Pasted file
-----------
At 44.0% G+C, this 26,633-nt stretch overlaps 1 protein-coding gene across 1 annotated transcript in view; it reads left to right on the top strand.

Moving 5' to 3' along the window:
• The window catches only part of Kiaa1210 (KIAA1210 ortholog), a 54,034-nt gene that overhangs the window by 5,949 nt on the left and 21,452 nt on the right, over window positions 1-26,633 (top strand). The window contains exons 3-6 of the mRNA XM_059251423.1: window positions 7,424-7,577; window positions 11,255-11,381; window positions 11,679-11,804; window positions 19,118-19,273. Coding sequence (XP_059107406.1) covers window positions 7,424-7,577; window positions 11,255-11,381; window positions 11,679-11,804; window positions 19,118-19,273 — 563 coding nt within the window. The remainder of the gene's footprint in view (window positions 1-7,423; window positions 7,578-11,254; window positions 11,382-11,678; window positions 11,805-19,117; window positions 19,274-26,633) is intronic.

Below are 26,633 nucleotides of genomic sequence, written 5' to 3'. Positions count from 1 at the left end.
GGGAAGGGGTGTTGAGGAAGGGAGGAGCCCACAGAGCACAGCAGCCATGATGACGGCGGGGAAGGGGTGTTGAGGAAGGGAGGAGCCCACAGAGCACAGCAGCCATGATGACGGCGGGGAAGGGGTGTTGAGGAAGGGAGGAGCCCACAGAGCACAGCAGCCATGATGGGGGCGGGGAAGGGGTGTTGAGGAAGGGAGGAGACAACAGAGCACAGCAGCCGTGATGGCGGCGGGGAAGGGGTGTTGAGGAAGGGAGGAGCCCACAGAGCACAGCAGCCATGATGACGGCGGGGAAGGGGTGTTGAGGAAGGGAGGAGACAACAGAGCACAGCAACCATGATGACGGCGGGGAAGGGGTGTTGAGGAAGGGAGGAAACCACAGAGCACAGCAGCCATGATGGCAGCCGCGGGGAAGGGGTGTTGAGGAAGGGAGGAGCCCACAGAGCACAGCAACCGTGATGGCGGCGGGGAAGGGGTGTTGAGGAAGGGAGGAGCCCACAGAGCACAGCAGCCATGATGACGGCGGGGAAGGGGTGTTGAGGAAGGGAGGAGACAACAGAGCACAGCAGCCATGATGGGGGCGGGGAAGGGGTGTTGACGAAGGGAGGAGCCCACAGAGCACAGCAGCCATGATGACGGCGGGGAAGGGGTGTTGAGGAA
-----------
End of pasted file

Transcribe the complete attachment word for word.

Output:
At 44.0% G+C, this 26,633-nt stretch overlaps 1 protein-coding gene across 1 annotated transcript in view; it reads left to right on the top strand.

Moving 5' to 3' along the window:
• The window catches only part of Kiaa1210 (KIAA1210 ortholog), a 54,034-nt gene that overhangs the window by 5,949 nt on the left and 21,452 nt on the right, over window positions 1-26,633 (top strand). The window contains exons 3-6 of the mRNA XM_059251423.1: window positions 7,424-7,577; window positions 11,255-11,381; window positions 11,679-11,804; window positions 19,118-19,273. Coding sequence (XP_059107406.1) covers window positions 7,424-7,577; window positions 11,255-11,381; window positions 11,679-11,804; window positions 19,118-19,273 — 563 coding nt within the window. The remainder of the gene's footprint in view (window positions 1-7,423; window positions 7,578-11,254; window positions 11,382-11,678; window positions 11,805-19,117; window positions 19,274-26,633) is intronic.

Below are 26,633 nucleotides of genomic sequence, written 5' to 3'. Positions count from 1 at the left end.
GGGAAGGGGTGTTGAGGAAGGGAGGAGCCCACAGAGCACAGCAGCCATGATGACGGCGGGGAAGGGGTGTTGAGGAAGGGAGGAGCCCACAGAGCACAGCAGCCATGATGACGGCGGGGAAGGGGTGTTGAGGAAGGGAGGAGCCCACAGAGCACAGCAGCCATGATGGGGGCGGGGAAGGGGTGTTGAGGAAGGGAGGAGACAACAGAGCACAGCAGCCGTGATGGCGGCGGGGAAGGGGTGTTGAGGAAGGGAGGAGCCCACAGAGCACAGCAGCCATGATGACGGCGGGGAAGGGGTGTTGAGGAAGGGAGGAGACAACAGAGCACAGCAACCATGATGACGGCGGGGAAGGGGTGTTGAGGAAGGGAGGAAACCACAGAGCACAGCAGCCATGATGGCAGCCGCGGGGAAGGGGTGTTGAGGAAGGGAGGAGCCCACAGAGCACAGCAACCGTGATGGCGGCGGGGAAGGGGTGTTGAGGAAGGGAGGAGCCCACAGAGCACAGCAGCCATGATGACGGCGGGGAAGGGGTGTTGAGGAAGGGAGGAGACAACAGAGCACAGCAGCCATGATGGGGGCGGGGAAGGGGTGTTGACGAAGGGAGGAGCCCACAGAGCACAGCAGCCATGATGACGGCGGGGAAGGGGTGTTGAGGAA